MEMPHIS, Tenn. — As Shelby County continues to grapple with new coronavirus cases a $51.3 million temporary hospital in Memphis aimed to treat COVID-19 patients is now complete.
Remnants of the former Commercial Appeal building remain nestled in the now temporary hospital for COVID-19, including things like old printing presses.
"We hope that we never have to use this building for COVID-19 overflow," Tennessee Gov. Bill Lee said Monday.
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Long halls lined with 400 rooms fill the alternate care site the Shelby County Health Department prepared to treat patients if there is a surge in cases.
"We also know that this building can be used for other things in the future and we're proud so many came together to make this happen," Lee said.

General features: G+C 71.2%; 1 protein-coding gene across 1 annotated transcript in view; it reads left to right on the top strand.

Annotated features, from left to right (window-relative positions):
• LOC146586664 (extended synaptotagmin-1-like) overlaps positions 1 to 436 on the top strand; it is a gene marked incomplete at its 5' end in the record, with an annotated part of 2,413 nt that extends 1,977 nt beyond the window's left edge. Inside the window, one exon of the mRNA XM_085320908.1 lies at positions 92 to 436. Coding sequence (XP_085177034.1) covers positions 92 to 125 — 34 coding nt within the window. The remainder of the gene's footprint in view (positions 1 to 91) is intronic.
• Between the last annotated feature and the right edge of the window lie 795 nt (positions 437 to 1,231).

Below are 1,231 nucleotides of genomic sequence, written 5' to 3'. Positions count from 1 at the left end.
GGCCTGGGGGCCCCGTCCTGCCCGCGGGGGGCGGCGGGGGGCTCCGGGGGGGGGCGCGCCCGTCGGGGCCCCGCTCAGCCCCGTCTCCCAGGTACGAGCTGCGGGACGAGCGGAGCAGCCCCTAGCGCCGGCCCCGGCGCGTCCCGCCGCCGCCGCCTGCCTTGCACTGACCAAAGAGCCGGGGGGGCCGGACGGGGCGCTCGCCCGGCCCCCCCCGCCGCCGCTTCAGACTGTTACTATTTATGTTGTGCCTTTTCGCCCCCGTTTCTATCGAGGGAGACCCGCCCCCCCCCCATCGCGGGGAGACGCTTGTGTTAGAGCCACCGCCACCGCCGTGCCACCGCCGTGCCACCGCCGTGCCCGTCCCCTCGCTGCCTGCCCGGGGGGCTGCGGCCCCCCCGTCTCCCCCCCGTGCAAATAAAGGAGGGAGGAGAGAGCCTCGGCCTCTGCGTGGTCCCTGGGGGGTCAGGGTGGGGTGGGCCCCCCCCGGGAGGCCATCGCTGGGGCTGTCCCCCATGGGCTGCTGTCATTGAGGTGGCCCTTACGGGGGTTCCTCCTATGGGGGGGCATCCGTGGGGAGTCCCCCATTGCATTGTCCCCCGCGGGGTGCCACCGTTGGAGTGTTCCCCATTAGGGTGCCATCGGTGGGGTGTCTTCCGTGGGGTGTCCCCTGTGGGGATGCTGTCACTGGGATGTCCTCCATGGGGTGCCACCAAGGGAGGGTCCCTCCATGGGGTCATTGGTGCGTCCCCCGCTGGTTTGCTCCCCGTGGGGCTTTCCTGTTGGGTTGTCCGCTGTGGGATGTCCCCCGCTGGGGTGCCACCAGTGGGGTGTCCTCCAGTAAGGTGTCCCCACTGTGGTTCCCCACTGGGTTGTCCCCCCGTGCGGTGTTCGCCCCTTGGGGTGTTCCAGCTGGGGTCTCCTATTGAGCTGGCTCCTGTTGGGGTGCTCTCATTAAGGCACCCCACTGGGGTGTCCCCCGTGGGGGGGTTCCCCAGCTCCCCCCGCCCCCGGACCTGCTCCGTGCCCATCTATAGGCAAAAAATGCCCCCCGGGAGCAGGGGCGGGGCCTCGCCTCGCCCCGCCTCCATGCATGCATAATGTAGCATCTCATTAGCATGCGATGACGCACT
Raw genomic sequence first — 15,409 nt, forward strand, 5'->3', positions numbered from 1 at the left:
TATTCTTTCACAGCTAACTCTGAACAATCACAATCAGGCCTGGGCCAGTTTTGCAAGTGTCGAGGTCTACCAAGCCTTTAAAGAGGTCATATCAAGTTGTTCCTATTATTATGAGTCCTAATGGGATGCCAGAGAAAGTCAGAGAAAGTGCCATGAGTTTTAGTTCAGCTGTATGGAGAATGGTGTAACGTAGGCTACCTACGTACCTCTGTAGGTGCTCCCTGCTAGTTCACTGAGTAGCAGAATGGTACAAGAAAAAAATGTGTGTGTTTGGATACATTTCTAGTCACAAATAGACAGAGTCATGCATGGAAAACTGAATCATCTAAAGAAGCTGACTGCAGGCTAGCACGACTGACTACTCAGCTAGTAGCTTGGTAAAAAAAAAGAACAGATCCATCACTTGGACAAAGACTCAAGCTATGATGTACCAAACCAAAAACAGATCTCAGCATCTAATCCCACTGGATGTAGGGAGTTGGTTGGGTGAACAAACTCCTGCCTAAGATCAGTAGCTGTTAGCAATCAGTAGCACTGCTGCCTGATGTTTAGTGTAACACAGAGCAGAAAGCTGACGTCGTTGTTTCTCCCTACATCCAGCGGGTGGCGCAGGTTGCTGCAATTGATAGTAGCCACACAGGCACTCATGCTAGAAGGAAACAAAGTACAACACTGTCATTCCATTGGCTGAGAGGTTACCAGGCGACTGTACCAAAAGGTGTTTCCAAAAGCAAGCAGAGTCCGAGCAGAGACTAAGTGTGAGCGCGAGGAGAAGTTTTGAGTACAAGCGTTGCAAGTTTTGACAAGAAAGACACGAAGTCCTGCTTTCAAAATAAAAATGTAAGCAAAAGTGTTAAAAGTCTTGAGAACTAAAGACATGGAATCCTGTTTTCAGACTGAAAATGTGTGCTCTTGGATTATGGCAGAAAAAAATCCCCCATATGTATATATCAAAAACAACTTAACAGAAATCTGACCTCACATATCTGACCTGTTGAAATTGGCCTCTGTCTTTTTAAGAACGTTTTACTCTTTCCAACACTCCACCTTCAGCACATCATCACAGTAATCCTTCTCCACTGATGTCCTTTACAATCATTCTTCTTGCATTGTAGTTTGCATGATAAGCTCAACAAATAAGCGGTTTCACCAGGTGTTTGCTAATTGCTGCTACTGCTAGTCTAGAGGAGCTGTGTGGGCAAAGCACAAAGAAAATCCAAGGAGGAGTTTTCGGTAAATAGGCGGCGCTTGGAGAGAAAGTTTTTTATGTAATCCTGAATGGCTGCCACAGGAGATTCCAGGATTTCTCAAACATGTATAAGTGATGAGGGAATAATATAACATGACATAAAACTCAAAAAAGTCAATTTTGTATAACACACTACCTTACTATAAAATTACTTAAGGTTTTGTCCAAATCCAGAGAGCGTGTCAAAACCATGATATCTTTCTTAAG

In just one month, the Memphis District U.S. Army Corps of Engineers constructed the overflow hospital in downtown Memphis, while the National Guard outfitted the facility with equipment.
“I'm incredibly proud of how the way this state, and this city, and this community have responded and worked together,” said Lee.
The project cost $51.3 million and was funded by the federal and state governments.
Major General Jeff Holmes with the National Guard said, “Victory is sweetened by the difficulty of the mission and really the consequential risk of failing at that mission, that makes this mission all the more sweeter.”
The completed project is considered a battle won in the midst of an ongoing war against an invisible enemy.
The Shelby County Health Department said the hospital will be used for lower-risk COVID-19 patients.
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